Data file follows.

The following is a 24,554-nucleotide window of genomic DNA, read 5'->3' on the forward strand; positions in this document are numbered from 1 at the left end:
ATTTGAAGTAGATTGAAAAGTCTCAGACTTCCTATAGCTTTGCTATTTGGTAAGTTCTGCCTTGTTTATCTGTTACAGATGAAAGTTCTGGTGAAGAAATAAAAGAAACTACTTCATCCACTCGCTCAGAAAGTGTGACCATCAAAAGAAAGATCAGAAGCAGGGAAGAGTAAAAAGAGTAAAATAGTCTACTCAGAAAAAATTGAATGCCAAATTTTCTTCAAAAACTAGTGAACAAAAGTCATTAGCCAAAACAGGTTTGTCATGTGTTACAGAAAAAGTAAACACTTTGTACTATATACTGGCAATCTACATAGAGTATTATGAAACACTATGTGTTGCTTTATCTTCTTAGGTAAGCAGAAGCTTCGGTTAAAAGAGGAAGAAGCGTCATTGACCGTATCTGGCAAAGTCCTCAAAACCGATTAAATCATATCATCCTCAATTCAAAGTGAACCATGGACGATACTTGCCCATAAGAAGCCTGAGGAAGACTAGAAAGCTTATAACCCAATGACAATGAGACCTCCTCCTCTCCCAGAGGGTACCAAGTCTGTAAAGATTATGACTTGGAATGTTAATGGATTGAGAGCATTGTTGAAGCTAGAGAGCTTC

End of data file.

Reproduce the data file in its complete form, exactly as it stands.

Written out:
The following is a 24,554-nucleotide window of genomic DNA, read 5'->3' on the forward strand; positions in this document are numbered from 1 at the left end:
ATTTGAAGTAGATTGAAAAGTCTCAGACTTCCTATAGCTTTGCTATTTGGTAAGTTCTGCCTTGTTTATCTGTTACAGATGAAAGTTCTGGTGAAGAAATAAAAGAAACTACTTCATCCACTCGCTCAGAAAGTGTGACCATCAAAAGAAAGATCAGAAGCAGGGAAGAGTAAAAAGAGTAAAATAGTCTACTCAGAAAAAATTGAATGCCAAATTTTCTTCAAAAACTAGTGAACAAAAGTCATTAGCCAAAACAGGTTTGTCATGTGTTACAGAAAAAGTAAACACTTTGTACTATATACTGGCAATCTACATAGAGTATTATGAAACACTATGTGTTGCTTTATCTTCTTAGGTAAGCAGAAGCTTCGGTTAAAAGAGGAAGAAGCGTCATTGACCGTATCTGGCAAAGTCCTCAAAACCGATTAAATCATATCATCCTCAATTCAAAGTGAACCATGGACGATACTTGCCCATAAGAAGCCTGAGGAAGACTAGAAAGCTTATAACCCAATGACAATGAGACCTCCTCCTCTCCCAGAGGGTACCAAGTCTGTAAAGATTATGACTTGGAATGTTAATGGATTGAGAGCATTGTTGAAGCTAGAGAGCTTC